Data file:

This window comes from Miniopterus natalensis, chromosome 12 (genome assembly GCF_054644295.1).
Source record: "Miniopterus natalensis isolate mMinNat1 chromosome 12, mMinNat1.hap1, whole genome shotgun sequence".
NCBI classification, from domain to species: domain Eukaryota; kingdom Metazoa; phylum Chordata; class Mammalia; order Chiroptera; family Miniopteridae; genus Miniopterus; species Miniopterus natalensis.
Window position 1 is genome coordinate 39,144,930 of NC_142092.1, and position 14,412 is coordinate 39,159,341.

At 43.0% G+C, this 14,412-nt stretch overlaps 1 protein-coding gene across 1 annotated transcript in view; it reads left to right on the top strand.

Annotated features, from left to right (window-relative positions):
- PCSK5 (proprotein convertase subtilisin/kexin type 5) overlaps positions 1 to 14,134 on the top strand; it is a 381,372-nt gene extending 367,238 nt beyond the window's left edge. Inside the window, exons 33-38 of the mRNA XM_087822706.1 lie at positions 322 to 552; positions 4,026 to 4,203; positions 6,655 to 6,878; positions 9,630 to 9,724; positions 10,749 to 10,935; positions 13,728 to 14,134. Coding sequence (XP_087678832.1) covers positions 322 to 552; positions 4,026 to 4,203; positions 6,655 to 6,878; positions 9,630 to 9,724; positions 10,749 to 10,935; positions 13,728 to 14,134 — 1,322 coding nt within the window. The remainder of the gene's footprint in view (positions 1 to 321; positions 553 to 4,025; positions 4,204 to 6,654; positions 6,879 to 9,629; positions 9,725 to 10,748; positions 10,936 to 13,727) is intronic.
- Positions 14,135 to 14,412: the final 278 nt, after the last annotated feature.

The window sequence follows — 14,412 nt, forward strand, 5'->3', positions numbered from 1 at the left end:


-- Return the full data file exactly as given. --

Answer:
This window comes from Miniopterus natalensis, chromosome 12 (genome assembly GCF_054644295.1).
Source record: "Miniopterus natalensis isolate mMinNat1 chromosome 12, mMinNat1.hap1, whole genome shotgun sequence".
NCBI classification, from domain to species: domain Eukaryota; kingdom Metazoa; phylum Chordata; class Mammalia; order Chiroptera; family Miniopteridae; genus Miniopterus; species Miniopterus natalensis.
Window position 1 is genome coordinate 39,144,930 of NC_142092.1, and position 14,412 is coordinate 39,159,341.

At 43.0% G+C, this 14,412-nt stretch overlaps 1 protein-coding gene across 1 annotated transcript in view; it reads left to right on the top strand.

Annotated features, from left to right (window-relative positions):
- PCSK5 (proprotein convertase subtilisin/kexin type 5) overlaps positions 1 to 14,134 on the top strand; it is a 381,372-nt gene extending 367,238 nt beyond the window's left edge. Inside the window, exons 33-38 of the mRNA XM_087822706.1 lie at positions 322 to 552; positions 4,026 to 4,203; positions 6,655 to 6,878; positions 9,630 to 9,724; positions 10,749 to 10,935; positions 13,728 to 14,134. Coding sequence (XP_087678832.1) covers positions 322 to 552; positions 4,026 to 4,203; positions 6,655 to 6,878; positions 9,630 to 9,724; positions 10,749 to 10,935; positions 13,728 to 14,134 — 1,322 coding nt within the window. The remainder of the gene's footprint in view (positions 1 to 321; positions 553 to 4,025; positions 4,204 to 6,654; positions 6,879 to 9,629; positions 9,725 to 10,748; positions 10,936 to 13,727) is intronic.
- Positions 14,135 to 14,412: the final 278 nt, after the last annotated feature.

The window sequence follows — 14,412 nt, forward strand, 5'->3', positions numbered from 1 at the left end: